Biblical teaching on sexuality “is not a matter of salvation” according to a former Assemblies of God (AoG) pastor who led his congregation out of the 1.8 million member Pentecostal denomination in February after a change of policy in his local church on same-sex practices.
Lead Pastor Dan Matlock of Eikon Church in Kyle, Texas is not the first AoG pastor to depart from orthodox teaching on human sexuality and marriage. A small contingent of primarily young left-leaning ministers has been steadily removed from the ministerial roster, most notably the former Paul Alexander, now April, who led the Society for Pentecostal Studies.
Theological revisionism that rose to prominence in mainline Protestant institutions is not as far removed from Pentecostal institutions and ministers as some might have once believed.
Matlock opened a three-part sermon series on engagement with the LGBTQ community February 9, offering his own rationale for affirming same-sex intimacy.
Matlock’s Twitter feed and Eikon Church’s online materials cite God and the Gay Christian author Matthew Vines, Jesus Feminist author Sarah Bessey and the late post-Evangelical blogger Rachel Held Evans. To various degrees, each of the authors identified with the Evangelical Left and approached scripture with a hermeneutic of suspicion that understands the biblical text to be untrustworthy and lacking in authority.
I absolutely love what’s happened in my wife’s heart over the past couple years. #BecauseOfRHE and so many others her faith has been transformed into something that really changes this world. This Mother’s Day I honor @kellymatlock… my favorite human, my hero, & my pastor. pic.twitter.com/AtwqOvO72K
— Dan Matlock (@danmatlock) May 13, 2019
Two subsequent sermons in Matlock’s three-part “clarity” series deviated from what was initially previewed. The second sermon in the series was to offer a differing view from a presbyter for the South Austin Section of the AoG and was cancelled.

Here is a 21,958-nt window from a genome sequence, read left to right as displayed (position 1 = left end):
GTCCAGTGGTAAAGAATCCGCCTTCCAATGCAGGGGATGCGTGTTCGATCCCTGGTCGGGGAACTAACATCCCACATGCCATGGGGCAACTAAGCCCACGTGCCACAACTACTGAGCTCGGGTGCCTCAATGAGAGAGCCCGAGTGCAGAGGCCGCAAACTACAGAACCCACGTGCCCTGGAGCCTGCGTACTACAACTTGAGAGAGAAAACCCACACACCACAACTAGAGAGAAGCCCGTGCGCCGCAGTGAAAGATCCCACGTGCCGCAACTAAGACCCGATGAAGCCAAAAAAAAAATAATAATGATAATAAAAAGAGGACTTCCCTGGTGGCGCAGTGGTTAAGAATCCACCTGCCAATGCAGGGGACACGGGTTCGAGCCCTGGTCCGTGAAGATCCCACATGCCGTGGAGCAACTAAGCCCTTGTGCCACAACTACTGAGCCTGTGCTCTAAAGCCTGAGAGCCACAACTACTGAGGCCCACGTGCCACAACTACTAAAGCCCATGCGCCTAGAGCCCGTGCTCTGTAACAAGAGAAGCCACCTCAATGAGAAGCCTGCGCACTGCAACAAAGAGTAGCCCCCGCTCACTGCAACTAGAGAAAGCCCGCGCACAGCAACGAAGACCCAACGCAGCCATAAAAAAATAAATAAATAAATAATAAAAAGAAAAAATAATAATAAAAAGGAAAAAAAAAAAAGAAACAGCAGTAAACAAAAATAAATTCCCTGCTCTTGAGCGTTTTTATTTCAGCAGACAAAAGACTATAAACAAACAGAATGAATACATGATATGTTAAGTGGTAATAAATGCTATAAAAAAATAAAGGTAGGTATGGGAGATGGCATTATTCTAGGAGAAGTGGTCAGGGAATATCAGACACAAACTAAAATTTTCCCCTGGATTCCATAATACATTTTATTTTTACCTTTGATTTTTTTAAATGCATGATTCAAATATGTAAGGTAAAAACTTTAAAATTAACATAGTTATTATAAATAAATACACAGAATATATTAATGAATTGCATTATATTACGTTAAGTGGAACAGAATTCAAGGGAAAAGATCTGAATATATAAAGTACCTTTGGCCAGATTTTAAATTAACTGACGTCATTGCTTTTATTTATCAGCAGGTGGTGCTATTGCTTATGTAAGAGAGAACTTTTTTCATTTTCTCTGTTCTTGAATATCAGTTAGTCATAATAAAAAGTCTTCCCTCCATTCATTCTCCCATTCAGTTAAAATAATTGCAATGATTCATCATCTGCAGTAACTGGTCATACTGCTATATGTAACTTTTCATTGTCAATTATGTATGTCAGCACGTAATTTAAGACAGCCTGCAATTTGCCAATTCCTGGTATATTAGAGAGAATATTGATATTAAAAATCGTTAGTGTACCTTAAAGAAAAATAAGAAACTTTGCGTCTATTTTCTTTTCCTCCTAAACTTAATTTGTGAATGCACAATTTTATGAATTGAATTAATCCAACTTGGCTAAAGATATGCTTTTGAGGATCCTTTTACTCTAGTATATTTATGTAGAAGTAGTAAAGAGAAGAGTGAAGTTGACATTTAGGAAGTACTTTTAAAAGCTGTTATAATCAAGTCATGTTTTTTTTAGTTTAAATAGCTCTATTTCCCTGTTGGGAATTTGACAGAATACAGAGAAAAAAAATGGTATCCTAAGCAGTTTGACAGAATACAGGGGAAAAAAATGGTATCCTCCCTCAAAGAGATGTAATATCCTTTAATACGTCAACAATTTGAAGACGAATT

“They just felt that it may create too much confusion and division to have him [South Austin Presbyter Anthony Scoma] come and speak,” Matlock said of AoG denominational officials. Instead, Matlock again preached, making a plea for unity in Eikon Church amongst congregants holding different viewpoints.
“We want this to be a place where we can walk together, that we can learn together, that we can embrace one another despite our views,” Matlock voiced, asking the congregation to “pursue unity over uniformity,” apparently seeing no irony in Eikon Church concluding its unity with the Assemblies of God and the broad Christian tradition in favor of embracing practices including same-sex marriage.
Eikon Church sermon podcasts typically each garner an average of 44 listeners. Matlock reported that the first sermon in the clarity series had garnered nearly 20,000 listeners. “Something happened last week and things kind of took on a life of their own.”
Comments have been disabled for all three sermon messages in the clarity series on Eikon Church’s YouTube channel. Comments remain open for previous Eikon Church sermons.
“I understood from the beginning if our church were to move in this direction … I would no longer be a minister … that this church would no longer be a part of the Assemblies of God. I’m no longer a minister within the Assemblies of God [and] this church is no longer a part of that fellowship,” Matlock reported to his congregation. “As much as some people have said some negative things there has also been so much beautiful encouragement. I get it that I get to be, and the staff gets to be, and the Elder Board gets to be on the side of the receiving [of] this encouragement. Next week I want to encourage you to come back to hear some of that encouragement that may show us that this journey, though it may be hard, Church it’s gonna be worth it.”
That third sermon in the series again was delivered by Matlock on February 23.